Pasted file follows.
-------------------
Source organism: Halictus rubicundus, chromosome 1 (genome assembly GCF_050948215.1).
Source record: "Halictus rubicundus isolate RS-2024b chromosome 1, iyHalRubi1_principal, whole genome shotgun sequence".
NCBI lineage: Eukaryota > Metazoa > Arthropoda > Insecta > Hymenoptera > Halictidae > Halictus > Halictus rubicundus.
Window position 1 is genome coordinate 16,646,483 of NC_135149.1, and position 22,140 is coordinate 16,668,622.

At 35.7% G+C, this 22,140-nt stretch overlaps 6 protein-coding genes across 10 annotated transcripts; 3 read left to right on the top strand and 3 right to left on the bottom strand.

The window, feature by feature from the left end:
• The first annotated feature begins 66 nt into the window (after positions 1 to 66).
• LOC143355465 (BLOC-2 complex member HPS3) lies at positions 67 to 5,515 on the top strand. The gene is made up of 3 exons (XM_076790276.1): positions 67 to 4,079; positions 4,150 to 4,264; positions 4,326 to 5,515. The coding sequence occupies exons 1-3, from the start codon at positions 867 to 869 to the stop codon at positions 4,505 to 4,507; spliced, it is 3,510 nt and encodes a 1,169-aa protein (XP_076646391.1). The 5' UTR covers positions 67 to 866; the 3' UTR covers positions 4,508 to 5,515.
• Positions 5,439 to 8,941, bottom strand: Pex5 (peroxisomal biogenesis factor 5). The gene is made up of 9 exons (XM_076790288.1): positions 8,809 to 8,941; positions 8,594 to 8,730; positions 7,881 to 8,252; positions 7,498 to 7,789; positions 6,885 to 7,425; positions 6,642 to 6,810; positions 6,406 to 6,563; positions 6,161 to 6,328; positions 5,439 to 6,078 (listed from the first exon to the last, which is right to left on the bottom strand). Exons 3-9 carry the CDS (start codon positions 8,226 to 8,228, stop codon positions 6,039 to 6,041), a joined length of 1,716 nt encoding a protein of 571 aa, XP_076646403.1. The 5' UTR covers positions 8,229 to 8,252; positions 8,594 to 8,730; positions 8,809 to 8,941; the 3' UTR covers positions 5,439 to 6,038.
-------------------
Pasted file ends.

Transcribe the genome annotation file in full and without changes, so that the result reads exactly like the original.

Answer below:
Source organism: Halictus rubicundus, chromosome 1 (genome assembly GCF_050948215.1).
Source record: "Halictus rubicundus isolate RS-2024b chromosome 1, iyHalRubi1_principal, whole genome shotgun sequence".
NCBI lineage: Eukaryota > Metazoa > Arthropoda > Insecta > Hymenoptera > Halictidae > Halictus > Halictus rubicundus.
Window position 1 is genome coordinate 16,646,483 of NC_135149.1, and position 22,140 is coordinate 16,668,622.

At 35.7% G+C, this 22,140-nt stretch overlaps 6 protein-coding genes across 10 annotated transcripts; 3 read left to right on the top strand and 3 right to left on the bottom strand.

The window, feature by feature from the left end:
• The first annotated feature begins 66 nt into the window (after positions 1 to 66).
• LOC143355465 (BLOC-2 complex member HPS3) lies at positions 67 to 5,515 on the top strand. The gene is made up of 3 exons (XM_076790276.1): positions 67 to 4,079; positions 4,150 to 4,264; positions 4,326 to 5,515. The coding sequence occupies exons 1-3, from the start codon at positions 867 to 869 to the stop codon at positions 4,505 to 4,507; spliced, it is 3,510 nt and encodes a 1,169-aa protein (XP_076646391.1). The 5' UTR covers positions 67 to 866; the 3' UTR covers positions 4,508 to 5,515.
• Positions 5,439 to 8,941, bottom strand: Pex5 (peroxisomal biogenesis factor 5). The gene is made up of 9 exons (XM_076790288.1): positions 8,809 to 8,941; positions 8,594 to 8,730; positions 7,881 to 8,252; positions 7,498 to 7,789; positions 6,885 to 7,425; positions 6,642 to 6,810; positions 6,406 to 6,563; positions 6,161 to 6,328; positions 5,439 to 6,078 (listed from the first exon to the last, which is right to left on the bottom strand). Exons 3-9 carry the CDS (start codon positions 8,226 to 8,228, stop codon positions 6,039 to 6,041), a joined length of 1,716 nt encoding a protein of 571 aa, XP_076646403.1. The 5' UTR covers positions 8,229 to 8,252; positions 8,594 to 8,730; positions 8,809 to 8,941; the 3' UTR covers positions 5,439 to 6,038.